The Democratic National Committee is reeling, facing a turnaround that’s proving a much bigger lift than anyone expected as it struggles to raise enough money to cover its basic promises.
Many donors are refusing to write checks. And on-the-ground operatives worry they won’t have the resources to build the infrastructure they need to compete effectively in next year’s midterms and in the run-up to 2020.
Here in the halls of the Bally’s hotel and casino for the DNC’s fall meeting through the weekend, state committee chairs and operatives echoed a now-common concern among donors and strategists: the DNC’s recovery is still a ways away, and that could have serious repercussions for the party in the coming years.
“Donors, small and large, are so over the party,” said Nebraska party chair Jane Kleeb, summing up the problem facing DNC chairman Tom Perez and his counterparts in the states. Kleeb, who is working on grassroots fundraising efforts for the committee, said she believes the money will come eventually.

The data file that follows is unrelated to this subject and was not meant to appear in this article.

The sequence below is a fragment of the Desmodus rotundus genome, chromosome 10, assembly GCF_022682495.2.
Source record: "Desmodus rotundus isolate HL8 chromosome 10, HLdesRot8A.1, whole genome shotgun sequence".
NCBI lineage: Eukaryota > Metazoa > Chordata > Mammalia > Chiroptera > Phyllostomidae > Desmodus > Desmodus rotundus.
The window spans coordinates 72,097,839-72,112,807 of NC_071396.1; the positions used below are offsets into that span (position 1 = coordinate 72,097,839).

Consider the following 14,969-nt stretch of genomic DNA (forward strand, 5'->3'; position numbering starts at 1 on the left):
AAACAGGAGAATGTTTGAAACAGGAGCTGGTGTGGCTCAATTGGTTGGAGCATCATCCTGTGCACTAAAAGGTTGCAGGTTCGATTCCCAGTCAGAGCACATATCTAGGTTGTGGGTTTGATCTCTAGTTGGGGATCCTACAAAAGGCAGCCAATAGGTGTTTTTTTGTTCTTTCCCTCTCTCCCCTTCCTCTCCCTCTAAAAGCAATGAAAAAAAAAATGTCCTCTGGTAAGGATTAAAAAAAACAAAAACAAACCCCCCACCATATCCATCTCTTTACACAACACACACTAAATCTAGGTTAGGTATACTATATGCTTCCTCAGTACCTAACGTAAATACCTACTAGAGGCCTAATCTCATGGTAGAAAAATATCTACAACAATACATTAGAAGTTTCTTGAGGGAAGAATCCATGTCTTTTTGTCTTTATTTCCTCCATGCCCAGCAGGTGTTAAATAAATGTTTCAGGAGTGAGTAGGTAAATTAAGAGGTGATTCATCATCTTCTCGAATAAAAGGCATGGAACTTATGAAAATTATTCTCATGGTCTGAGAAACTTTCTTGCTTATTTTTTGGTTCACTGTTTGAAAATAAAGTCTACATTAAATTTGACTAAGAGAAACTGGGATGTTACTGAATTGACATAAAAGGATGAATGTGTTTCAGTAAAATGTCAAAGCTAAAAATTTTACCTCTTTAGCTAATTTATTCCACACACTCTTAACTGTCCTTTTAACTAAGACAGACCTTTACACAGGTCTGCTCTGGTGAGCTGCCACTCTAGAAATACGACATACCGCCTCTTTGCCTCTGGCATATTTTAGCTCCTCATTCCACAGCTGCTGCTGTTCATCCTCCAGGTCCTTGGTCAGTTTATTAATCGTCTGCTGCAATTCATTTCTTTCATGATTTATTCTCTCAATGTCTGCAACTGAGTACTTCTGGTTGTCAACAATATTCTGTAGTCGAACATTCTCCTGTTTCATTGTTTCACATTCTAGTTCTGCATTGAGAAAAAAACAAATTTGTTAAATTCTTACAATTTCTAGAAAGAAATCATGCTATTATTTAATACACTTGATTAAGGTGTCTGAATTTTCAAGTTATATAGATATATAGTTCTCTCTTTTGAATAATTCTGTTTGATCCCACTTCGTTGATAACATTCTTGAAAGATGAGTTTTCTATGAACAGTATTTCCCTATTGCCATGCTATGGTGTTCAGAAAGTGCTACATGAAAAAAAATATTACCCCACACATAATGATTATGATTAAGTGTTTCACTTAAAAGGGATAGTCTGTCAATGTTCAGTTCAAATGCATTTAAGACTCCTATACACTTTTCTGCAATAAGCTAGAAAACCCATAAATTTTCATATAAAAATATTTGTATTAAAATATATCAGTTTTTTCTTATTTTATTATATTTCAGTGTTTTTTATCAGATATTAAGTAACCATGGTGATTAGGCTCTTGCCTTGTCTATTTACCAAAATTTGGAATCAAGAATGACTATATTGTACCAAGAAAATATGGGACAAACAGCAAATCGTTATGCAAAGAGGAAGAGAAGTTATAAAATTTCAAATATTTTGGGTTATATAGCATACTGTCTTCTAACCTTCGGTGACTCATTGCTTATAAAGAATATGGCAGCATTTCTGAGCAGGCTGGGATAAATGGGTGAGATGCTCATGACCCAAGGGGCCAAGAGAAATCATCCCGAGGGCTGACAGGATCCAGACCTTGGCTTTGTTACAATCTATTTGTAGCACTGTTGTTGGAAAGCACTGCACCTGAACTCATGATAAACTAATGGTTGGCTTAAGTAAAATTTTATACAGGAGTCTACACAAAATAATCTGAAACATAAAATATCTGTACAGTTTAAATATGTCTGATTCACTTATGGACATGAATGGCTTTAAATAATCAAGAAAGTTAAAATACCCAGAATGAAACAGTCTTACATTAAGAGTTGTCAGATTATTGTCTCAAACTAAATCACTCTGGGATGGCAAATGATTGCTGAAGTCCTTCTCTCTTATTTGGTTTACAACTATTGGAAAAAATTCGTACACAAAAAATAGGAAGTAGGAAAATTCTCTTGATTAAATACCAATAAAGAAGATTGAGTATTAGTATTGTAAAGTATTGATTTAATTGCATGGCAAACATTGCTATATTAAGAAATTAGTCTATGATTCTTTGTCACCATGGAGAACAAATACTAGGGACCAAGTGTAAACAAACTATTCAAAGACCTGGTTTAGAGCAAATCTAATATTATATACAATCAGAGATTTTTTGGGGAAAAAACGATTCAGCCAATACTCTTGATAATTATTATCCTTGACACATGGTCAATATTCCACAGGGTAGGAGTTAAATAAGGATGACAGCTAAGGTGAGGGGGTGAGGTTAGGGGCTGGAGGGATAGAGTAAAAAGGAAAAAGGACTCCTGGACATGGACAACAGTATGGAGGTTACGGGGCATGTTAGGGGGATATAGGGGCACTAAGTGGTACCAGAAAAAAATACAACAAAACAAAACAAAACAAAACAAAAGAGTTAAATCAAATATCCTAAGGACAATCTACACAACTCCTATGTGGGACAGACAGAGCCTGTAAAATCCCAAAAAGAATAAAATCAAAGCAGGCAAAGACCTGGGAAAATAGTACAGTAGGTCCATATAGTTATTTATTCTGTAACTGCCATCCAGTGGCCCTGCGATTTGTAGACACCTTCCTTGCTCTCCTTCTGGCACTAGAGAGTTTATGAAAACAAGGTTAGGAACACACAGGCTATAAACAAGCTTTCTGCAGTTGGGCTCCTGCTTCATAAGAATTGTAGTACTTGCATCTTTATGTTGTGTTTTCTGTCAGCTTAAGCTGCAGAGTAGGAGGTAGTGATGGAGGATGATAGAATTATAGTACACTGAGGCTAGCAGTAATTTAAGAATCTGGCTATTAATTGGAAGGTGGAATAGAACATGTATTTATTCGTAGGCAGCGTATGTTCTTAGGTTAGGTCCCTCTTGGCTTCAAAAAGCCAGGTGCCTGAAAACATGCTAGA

“Everybody thinks that some magic three-page document and some magic tagline is going to turn everything around for us,” she added. “But this is very typical work.”
But the DNC reboot under Perez, the former Labor Department secretary who took over the DNC in late February, has taken longer than anticipated, in part because of the sheer scale of the undertaking, said a range of party operatives, donors, and elected officials.
“It’s a very legitimate concern,” said one DNC member who has spent years raising money for the committee.
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SOURCE: Politico, Gabriel Debenedetti and Edward-Isaac Dovere